How to Save Hundreds of Dollars
on Car Repairs and Maintenance
By Steve Gillman - December 30, 2014
Your car is probably one of the biggest expenses in your life.
Maintenance seems to get ever more expensive, and repairs bills
come at the worst times. Fortunately there are ways to save hundreds
of dollars on car repairs and maintenance. Here are six of them.
1. Do Maintenance by the Numbers
The old saying, "A stitch in time saves nine," can
make sense. Replacing brake pads before you destroy the drums
or rotors, for example, saves money and keeps you safe. But if
twelve stitches in time save nine you're overdoing it. In other
words, when safety is not an issue you should balance the cost
of maintenance against the cost of not doing it.
For example, consider the 3,000-mile-oil-change myth created by (no
surprise) the oil change industry. Car makers recommend changing
the oil less frequently. If your oil is supposed to be changed
every 6,000 miles and you follow that manufacturer's guideline
instead of what the oil change industry promotes, you'll cut
your cost of oil changes in half. It's about the numbers -- and
common sense. After all, an oil change every week might make
a car last a bit longer, but you'll spend more than you could
Kelley Blue Book suggests that there are
some other maintenance jobs you can delay to save money. For
example, despite your mechanic's recommendation that you replace
belts and hoses after 50,000 miles, they'll often last over 100,000
miles. You run the slight risk of someday sitting on the side
of the road with a busted belt, but they say "... you'll
save hundreds of dollars by electing to replace them every six
or eight years instead of every four." They also say a bit
of muffler tape can be used to put off getting an expensive exhaust
2. Don't Repair Everything
I'm an experienced auto-repair procrastinator, and I figure
the habit has saved me at least five or ten thousand dollars
over the years. Again, it's important to distinguish between
problems that need to be addressed for safety reasons versus
those that are just about normal function. The cost of the latter
have to weighed against the cost of waiting or doing nothing.
For example, I've never fixed an electric lock any of the
ten times they've died in the many cars I've owned. Cost Helper says it runs $50 to $100 for
this repair, so I've saved $500 to $1,000. Yes it's inconvenient
to manually lock doors, but the repairs aren't worth the money
or the time, at least for me.
My tire pressure monitoring system (TPMS) has messed up in
two cars I've owned. A little light shows an underinflated tire.
The tire pressure is fine. A mechanic said it would cost $50
to reset the system, but the last time I had it done it malfunctioned
again a few weeks later. If the sensors are bad it costs $50
to $100 to replace each one, according to TPMSMadeSimple.com. I'll just check the pressure
myself, thank you. But do check that tire pressure if you're
going to ignore the TPMS -- it's a matter of safety and gas savings.
When it comes to repairs for dings and dents you'll have to
decide how much it is worth to you to have a better-looking car,
or how much the repairs will increase resale value. Repairing
a tiny ding for $500 probably won't boost the resale value by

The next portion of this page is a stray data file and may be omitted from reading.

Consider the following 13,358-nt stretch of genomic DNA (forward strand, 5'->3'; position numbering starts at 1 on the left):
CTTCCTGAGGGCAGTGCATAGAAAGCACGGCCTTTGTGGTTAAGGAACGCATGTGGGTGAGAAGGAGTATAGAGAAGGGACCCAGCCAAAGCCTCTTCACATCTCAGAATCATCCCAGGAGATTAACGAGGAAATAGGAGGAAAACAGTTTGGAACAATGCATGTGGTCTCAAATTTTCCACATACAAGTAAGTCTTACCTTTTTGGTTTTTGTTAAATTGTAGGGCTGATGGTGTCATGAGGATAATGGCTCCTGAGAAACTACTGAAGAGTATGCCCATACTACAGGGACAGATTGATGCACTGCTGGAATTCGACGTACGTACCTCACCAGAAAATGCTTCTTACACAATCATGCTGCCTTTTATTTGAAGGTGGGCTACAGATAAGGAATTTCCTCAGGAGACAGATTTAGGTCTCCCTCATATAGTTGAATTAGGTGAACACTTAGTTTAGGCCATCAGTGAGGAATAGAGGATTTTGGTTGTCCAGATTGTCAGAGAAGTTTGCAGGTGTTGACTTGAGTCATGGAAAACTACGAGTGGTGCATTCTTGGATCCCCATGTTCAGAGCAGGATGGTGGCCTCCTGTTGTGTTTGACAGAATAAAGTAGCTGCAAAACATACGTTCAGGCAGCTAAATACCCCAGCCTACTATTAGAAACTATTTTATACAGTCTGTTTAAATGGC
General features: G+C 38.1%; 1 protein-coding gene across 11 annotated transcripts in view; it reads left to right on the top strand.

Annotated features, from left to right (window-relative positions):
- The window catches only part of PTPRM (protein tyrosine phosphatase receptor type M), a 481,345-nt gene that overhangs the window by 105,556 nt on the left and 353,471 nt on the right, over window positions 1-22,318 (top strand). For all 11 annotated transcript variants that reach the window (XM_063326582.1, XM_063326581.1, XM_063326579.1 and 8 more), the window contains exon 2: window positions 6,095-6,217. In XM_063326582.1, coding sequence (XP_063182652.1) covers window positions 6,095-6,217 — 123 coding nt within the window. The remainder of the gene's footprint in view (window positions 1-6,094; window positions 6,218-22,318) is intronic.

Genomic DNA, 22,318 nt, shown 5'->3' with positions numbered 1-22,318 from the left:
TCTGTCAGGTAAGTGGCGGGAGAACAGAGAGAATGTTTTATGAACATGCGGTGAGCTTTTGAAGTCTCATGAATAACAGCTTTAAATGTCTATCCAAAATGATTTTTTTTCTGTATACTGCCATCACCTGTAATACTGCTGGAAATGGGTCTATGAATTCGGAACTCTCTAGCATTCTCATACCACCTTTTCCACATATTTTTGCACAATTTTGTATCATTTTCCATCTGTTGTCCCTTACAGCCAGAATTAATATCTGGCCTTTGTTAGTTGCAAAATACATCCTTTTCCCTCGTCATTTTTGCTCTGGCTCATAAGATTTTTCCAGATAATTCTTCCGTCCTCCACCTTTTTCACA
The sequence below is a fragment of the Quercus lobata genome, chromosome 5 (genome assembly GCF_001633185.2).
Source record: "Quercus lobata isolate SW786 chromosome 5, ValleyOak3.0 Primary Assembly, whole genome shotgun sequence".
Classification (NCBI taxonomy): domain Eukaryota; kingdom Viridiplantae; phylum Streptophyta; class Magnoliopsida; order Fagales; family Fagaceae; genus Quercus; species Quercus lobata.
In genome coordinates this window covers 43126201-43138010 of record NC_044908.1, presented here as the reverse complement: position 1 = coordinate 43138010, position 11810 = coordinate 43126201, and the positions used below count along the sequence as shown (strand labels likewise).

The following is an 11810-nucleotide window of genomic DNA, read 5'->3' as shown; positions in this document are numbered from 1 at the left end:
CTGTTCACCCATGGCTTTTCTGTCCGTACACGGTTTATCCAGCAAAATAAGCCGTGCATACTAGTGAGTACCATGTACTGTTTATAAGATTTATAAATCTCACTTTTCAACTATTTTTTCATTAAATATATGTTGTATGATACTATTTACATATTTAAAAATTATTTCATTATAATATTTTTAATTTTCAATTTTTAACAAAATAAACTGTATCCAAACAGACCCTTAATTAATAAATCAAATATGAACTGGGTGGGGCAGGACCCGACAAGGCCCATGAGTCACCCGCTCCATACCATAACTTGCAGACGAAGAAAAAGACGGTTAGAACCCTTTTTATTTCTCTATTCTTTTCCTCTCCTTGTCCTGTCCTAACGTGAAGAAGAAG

that much, so if it doesn't bother you just leave it alone.
3. Get a Second Opinion
In one year I had four mechanics diagnose four different problems
with my car, ranging from bad bearings to alignment problems.
In every case I went to another mechanic and was told the first
one was wrong. I never fixed a thing before eventually selling
the car. Those second opinions saved me at least a thousand dollars.
The experts are often wrong, so ask another mechanic before doing
4. Find a Reputable Mechanic
A good mechanic can save you money by only doing what's necessary
and by offering you cheaper options. The common advice is to
ask friends for a recommendation, but I'm skeptical. My friends
wouldn't know if the mechanic is doing what needs to be done,
and at a fair price, or if he's just a nice guy. Instead, I check
The car experts at Edmunds.com recommend Yelp.com because of the quantity of reviews
and the easy-to-use website. They say that in their experience
Angie's List doesn't have enough reviews. The numbers matter
because a bad experience or two is possible anywhere and one
or two false positive reviews might get posted on even a well-policed
Edmunds has their own reviews for dealership repair shops.
It would be nice if you could just find one good mechanic
and be done, but you'll have to go back to the reviews as problems
arise, because not all mechanics do all things. For example,
you might need a transmission specialist one time and a guy who
does bodywork the next time.
5. Use Online Repair Estimators
If you have a rough estimate of what it should cost to fix
a car problem, you're less likely to overpay. How do you get
that estimate? Here are two car repair cost estimators to try:
Enter the year, make and model of your car. The search functions
are not great, since we all describe car problems differently.
Instead, use the "browse repairs" button, or look over
the lists of repairs provided to find the closest match.
6. Use Coupons
Most of the really good coupons for auto maintenance and repairs
come in mailers or are found in local newspapers. When you get
them check out the shops using online review sites.
You can find coupons online as well. For example, at Valpak.com you can enter your zip code and
search "car repairs," or get more specific with searches
for "oil changes" "tires" or whatever you're
looking for. A quick search in my area yielded a variety of coupons
ready to be printed out, including one for a free air conditioning
checkup (something I need) plus 10% off any necessary repairs.